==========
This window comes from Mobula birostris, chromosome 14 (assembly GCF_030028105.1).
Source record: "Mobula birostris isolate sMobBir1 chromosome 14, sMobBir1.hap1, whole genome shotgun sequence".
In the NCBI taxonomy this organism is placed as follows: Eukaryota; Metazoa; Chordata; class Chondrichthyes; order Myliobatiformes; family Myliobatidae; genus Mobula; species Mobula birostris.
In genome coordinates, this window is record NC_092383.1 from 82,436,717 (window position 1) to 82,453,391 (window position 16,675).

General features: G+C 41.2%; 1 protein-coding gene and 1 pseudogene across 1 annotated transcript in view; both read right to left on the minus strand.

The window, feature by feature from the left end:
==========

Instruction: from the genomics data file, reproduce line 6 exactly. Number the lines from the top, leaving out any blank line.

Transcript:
The window, feature by feature from the left end: